Audeze speaks with engineer Luc Suèr

June 06, 2023

Dutch born "self taught" live audio engineer Luc Suèr cut his teeth in the 80's Amsterdam punk-rock scene. He relocated to New York in the mid 90's while touring as monitor engineer with Sonic Youth and Beck. Over the years, recording and (studio) mixing has become the thing he tries to fill the time between tours with. His main job now is with Hiss Golden Messenger as TM and FOH soundman.

Luc's discography as recording/mixing engineer includes: several works on Sonic Youth's SYR label, Christina Rosenvinge, SFEQ, Hungry Ghosts, Two Dollar Guitar, Hiss Golden Messenger's "Forward Children" and "School Daze"....

Luc Suèr in the studio with his Audeze LCD-XC headphones

"I've spent a lot of time in my basement, mixing with headphones on. Previous to Audeze I wouldn't have been able to mix, simply because I couldn't rely on them as a reference."  - Luc Suèr
Here's our talk with Luc:
Can you pick out any highlights from your work that you're particularly proud of?

Most recently, the release of two Hiss Golden Messenger live albums of which all proceeds are going to a public education charity organisation.

How would you define your main role on most of the projects you work on these days?

Live audio; FoH engineer

How did you get started in music? What kind of music did you listen to while growing up and how has that progressed?

As singer in a band in my late teens, I would listen to anything that hit me emotionally. Whether it was my dad's Ray Charles 10-inch, "Sgt Pepper", "Songs in the Key of Life" or "London Calling". It's still that way.

Can you name any factors that influenced the course of your musical life? Heroes, role models, moments, interactions, etc?

Yes, getting kicked out of the band and asked to do sound! After that I just got lucky with the jobs I got offered.

Heroes/role models: I have admiration and respect for many, many people (Quincy Jones, Nick Lowe and Beyonce, to name a few) but I don't know if I'd call them hero or role model. Inspiration, for sure.

Funny interaction: As a 20-something year old I worked for Dutch audio rental company Ampco (now APR). They put me on the North Sea Jazz Festival two years in a row as monitor engineer. The first time I got this assignment I decided to look at the show schedule for "my stage" and realized that (holy shit!) James Brown was on it! I tried to prepare as much as possible but when the time came, just before show time, Mr. Brown's road manager came up to me to urgently request for all monitors to be removed from stage: "Mr. Brown doesn't use monitors and does not want to see them anywhere on stage!"

As disappointed as I was, I got some help and removed all monitors. Then, when the band came on, I felt a hand on my shoulder and a kind voice whispered in my ear, "I'm the drummer and I need a monitor, just make sure my boss won't see or hear it".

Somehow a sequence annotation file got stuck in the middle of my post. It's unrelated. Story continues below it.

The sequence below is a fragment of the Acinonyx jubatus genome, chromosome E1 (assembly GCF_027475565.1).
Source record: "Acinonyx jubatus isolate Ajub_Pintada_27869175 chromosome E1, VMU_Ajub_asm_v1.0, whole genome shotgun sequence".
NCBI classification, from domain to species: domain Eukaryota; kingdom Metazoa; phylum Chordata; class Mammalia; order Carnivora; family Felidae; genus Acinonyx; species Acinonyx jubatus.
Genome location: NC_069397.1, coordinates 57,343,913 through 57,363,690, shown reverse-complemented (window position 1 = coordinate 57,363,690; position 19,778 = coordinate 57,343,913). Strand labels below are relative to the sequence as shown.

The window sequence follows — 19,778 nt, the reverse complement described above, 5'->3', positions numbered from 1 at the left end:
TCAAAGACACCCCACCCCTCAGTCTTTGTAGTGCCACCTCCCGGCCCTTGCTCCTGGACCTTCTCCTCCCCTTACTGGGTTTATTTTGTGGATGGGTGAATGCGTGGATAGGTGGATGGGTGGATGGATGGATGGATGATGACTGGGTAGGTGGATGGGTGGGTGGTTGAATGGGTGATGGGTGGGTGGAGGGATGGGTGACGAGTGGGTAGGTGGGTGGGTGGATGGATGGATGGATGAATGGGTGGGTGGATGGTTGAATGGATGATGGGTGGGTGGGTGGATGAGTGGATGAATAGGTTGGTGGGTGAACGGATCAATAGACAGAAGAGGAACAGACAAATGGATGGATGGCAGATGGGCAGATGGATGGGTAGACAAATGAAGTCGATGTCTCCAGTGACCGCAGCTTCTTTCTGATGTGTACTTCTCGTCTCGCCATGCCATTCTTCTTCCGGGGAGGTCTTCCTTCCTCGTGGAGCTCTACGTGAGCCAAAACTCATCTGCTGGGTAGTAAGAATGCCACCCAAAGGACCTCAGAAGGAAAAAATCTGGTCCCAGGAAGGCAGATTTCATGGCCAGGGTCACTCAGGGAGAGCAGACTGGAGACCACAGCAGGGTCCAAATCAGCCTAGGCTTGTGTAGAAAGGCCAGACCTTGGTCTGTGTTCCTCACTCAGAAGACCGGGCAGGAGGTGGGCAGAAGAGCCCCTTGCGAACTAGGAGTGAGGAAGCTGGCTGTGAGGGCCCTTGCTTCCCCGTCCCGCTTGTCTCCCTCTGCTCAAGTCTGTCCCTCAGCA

At which point I snuck down behind the stage and slid a wedge behind the drummer so that it stayed out of view from down stage.

I had a great time exchanging "secret signals" with drummer Arthur Dixon to get him what he wanted to hear. He came to shake my hand after the set! I did monitors for James Brown's drummer!

Can you briefly describe a moment of frustration from your past work, and what you may have done to overcome the obstacles? Would you approach it differently now?

Getting fired by Beck's PM because I couldn't keep up, doing monitors for an 11-piece band, some of whom were on in-ears, the rest on wedges. I should've asked to hire an assistant engineer and that's what I would do now if my work overwhelmed me.

Is there any gear you find yourself turning to most when working on a project? What are some of your favorite tools/instruments recently?

My microphones are probably number one. Favorite for recording is my vintage U67, on stage a DPA d:facto 4018 vocal mic.

When mixing I love my open back planar magnetics!

Do you have any words of wisdom for people who might aspire toward a similar path for their own careers?

There are an infinite number of ways to get the job done; practice common sense and don't be afraid to put your personality into it.

How long have you been working with headphones, and how do you typically use them in your workflow?

For multiple decades. It's only been in the last few years that I trust headphones as reference and sometimes even prefer them over studio monitors.

When mixing I actually lean on headphones more than on monitors. I use speakers to get different perspectives.

Do you have any additional comments or stories you want to share?

I'm lucky to be doing what I love!

How have your Audeze headphones affected your work? Can you tell us what you've been working on with them recently?

Over the past two covid years I've spent a lot of time in my basement, mixing with headphones on. Previous to Audeze I wouldn't have been able to mix, simply because I couldn't rely on them as a reference. I'm still bringing home multi-tracked live shows to mix for release.